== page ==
Progresso provides authenticity
3 out of 4 stars
By Lorin Wegand, Front Row, August 5, 1992. Brad Shirakawa/Chief Photographer.
HOLLISTER — Hollister has the distinction of being called the earthquake capital of the world, but it’s the food at Progresso Tamale Parlor that will really move you.
A family owned restaurant doesn’t stay in business for over 50 years without providing a standard of excellence to build their reputation. From the original small restaurant on San Benito Street to its present location in the old Goodfellow’s Hotel on Third, three generations of Zunigas have embraced the traditional recipes and methods of preparation from the family’s roots in Chihuahua, Mexico.
While the tamale is the crown jewel of the family inheritance, the other selections we sampled had the distinct quality of homemade cooking. This translates into a well balanced menu beginning with appetizers, including guacamole and nachos, and moving into some heavy, hunger-hitting combination dinners that feature flautas, both corn and flour, burritos rancheros, and chili verde. These and other three-item combinations come with salad, two tortillas, rice and beans. Smaller combination dinners going from $6.25-$7.25 (rice and beans only) and children’s plates round out the menu.
Progresso’s homey atmosphere invited us to take a leisurely pace, so along with the complimentary basket of chips and salsa, we created our own happy hour. I had a Corona, and interestingly, a small plate of lemon wedges accompanied the beer. I was told that lemon, not lime (as widely believed), is the authentic citrus served with beer in Mexico. My guest was more adventurous and ordered sangria, a refreshing Spanish drink of fruit juices and red wine that filled a huge goblet.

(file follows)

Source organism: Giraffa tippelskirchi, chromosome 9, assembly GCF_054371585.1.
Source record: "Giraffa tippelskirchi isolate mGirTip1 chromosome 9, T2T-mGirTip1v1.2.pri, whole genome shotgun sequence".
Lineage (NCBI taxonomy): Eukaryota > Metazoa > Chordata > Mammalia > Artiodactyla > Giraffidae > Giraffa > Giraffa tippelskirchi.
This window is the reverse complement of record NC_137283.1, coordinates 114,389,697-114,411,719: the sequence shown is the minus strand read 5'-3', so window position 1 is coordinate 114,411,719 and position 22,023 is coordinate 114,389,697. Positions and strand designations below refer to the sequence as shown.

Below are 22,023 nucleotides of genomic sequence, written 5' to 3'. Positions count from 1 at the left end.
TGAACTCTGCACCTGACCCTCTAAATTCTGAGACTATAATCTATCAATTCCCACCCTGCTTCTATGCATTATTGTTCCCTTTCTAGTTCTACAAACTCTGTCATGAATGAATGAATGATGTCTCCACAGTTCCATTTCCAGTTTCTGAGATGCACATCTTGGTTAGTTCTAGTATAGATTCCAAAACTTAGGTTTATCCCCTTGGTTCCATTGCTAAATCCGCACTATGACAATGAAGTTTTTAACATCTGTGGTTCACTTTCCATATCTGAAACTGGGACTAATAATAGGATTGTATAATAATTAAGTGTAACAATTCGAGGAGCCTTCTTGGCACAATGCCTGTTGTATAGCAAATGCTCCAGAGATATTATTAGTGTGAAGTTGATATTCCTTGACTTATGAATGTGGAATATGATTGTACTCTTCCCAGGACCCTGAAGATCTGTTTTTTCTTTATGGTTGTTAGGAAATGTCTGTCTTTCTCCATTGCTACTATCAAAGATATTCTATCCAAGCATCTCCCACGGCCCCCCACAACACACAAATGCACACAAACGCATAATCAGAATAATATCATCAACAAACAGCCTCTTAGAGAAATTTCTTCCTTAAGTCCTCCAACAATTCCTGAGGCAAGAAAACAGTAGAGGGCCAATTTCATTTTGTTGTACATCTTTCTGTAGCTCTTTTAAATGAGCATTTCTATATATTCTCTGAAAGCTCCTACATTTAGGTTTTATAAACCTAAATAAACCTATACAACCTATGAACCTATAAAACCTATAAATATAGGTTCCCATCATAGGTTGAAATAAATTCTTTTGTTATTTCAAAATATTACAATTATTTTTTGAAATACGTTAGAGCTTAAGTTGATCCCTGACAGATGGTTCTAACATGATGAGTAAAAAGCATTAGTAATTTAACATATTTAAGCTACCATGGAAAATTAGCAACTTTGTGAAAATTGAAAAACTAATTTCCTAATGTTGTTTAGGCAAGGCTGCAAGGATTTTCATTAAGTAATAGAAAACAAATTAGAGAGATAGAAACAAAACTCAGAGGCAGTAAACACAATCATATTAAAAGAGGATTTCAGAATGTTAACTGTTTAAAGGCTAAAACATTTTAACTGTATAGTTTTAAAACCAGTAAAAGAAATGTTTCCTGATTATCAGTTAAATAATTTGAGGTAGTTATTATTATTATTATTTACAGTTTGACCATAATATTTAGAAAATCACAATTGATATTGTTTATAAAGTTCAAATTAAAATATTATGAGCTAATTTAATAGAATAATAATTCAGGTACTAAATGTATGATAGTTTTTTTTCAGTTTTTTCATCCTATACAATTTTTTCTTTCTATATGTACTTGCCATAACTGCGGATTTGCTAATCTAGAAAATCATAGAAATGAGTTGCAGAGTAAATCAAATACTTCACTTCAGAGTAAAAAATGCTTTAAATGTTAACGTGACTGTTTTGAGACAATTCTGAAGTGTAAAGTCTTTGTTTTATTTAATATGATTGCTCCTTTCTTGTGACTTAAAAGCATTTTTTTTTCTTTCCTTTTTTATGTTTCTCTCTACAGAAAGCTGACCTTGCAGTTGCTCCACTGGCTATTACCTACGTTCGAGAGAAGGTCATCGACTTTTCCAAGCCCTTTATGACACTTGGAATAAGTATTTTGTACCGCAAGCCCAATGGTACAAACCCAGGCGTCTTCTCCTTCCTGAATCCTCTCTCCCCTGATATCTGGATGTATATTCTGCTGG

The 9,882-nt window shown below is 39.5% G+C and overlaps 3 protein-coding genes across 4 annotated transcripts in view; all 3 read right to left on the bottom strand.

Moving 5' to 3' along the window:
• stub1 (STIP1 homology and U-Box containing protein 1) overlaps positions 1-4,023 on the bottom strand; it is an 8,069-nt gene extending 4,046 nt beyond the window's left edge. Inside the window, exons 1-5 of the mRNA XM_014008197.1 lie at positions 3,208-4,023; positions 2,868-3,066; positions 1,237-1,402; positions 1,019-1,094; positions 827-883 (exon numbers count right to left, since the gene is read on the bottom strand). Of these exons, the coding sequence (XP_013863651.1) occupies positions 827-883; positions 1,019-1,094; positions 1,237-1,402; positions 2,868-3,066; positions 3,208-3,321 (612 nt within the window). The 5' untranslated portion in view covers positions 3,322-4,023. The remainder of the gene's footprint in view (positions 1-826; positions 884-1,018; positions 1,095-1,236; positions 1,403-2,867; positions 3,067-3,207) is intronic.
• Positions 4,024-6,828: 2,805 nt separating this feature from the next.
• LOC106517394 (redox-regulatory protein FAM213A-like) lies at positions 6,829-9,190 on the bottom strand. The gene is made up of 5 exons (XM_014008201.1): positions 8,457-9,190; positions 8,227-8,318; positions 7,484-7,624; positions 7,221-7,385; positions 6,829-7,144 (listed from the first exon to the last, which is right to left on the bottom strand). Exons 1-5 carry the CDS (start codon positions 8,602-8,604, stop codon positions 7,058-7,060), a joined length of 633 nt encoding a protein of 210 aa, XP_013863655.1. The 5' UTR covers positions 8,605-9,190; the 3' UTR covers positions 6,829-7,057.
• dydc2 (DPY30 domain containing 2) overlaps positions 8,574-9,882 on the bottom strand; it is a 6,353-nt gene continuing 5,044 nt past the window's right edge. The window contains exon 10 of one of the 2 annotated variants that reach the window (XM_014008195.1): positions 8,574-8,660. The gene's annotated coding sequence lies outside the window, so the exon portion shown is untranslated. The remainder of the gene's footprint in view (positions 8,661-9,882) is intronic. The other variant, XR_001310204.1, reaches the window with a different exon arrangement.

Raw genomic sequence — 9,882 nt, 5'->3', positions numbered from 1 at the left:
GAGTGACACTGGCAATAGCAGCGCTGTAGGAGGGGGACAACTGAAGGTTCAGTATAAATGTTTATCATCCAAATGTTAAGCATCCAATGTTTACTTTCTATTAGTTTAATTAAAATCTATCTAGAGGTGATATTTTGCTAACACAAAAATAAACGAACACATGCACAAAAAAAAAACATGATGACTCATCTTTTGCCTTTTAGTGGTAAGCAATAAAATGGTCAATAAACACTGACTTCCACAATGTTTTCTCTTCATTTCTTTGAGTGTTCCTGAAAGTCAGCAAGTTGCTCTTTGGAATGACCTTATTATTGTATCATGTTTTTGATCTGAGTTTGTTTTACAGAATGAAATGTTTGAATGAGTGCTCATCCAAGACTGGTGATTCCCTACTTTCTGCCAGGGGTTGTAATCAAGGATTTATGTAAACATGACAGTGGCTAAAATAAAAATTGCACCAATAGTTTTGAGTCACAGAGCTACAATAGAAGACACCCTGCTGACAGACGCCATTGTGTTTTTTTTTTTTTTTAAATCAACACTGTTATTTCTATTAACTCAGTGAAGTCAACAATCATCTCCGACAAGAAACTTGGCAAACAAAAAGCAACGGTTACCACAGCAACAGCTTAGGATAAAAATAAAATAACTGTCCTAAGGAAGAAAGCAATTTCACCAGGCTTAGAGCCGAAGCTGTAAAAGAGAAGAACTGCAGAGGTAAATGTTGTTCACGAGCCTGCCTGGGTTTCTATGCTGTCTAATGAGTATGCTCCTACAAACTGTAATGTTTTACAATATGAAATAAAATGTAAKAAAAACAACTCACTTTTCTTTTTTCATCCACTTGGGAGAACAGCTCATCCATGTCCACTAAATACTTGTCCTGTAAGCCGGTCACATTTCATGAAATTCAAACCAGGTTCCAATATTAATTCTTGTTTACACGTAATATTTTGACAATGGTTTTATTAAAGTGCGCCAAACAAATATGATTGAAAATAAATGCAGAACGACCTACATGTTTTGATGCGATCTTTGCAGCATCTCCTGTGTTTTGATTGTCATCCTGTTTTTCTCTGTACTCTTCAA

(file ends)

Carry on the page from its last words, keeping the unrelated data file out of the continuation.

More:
It’s unlikely you’ll need refills on salsa since it arrives in a syrup style dispenser you pour into the dipping bowl. Progresso’s is the smooth, pureed kind, a creamy texture lightly punctuated with bits of diced onion and mild green chile. The salsa leaned on the mild side. Both flour and cornmeal chips layered a basket to the brim.
Unlike the complexity behind the preparation of each dish, the salad offered here is basic.
Given the large portions, we opted to compose our own two item combination. The beef taco was above average. The tamale, however, tops any in this class. If size is important, this was of jumbo proportions.
It had large, bite-sized chunks of beef chuck roll, with just enough fat marbling to stew tender and juicy.
As part of her combination, my guest choose a chicken enchilada, a rolled flour tortilla generously packed with shredded chicken smothered in melted cheddar cheese, and topped with mild red sauce.
Her chile relleno was perfected by an egg batter pocket holding the chiles and cheddar cheese, incredibly thick and fluffy, that told you it was made from scratch.
What really sets Progresso miles apart from the competition is a strict measure of quality control that managing owner Aurelio Zuniga oversees. Staple items used to make each sauce and dish from scratch, like chile powder, are freshly ground at the family farm on Wright Road.
This code of freshness is the stamp of authenticity that assures quality is synonymous with the family name. With a commitment to that principle, Mr. Zuniga ceased operations at the once thriving wholesale tamale business because he refused to comply with Food and Drug Administration rulings requiring the addition of preservatives to the original recipe.
At Progresso the flavor of the food also combines well with the flavor of the atmosphere. Dwarf yucca trees and sharp-needled opunta cactus landscape the front entrance to set the mood for Mexican cuisine. Inside, a small reception area separates two dining rooms, the larger of the two is designated non-smoking. Colorful Mexican paintings (for sale) by Aurelio Zuniga’s wife, Patsy, unify the two dining areas. All of which serves to get you seated and comfortable and ready to experience the main attraction of this Hollister landmark. I recommend you bring a large appetite.
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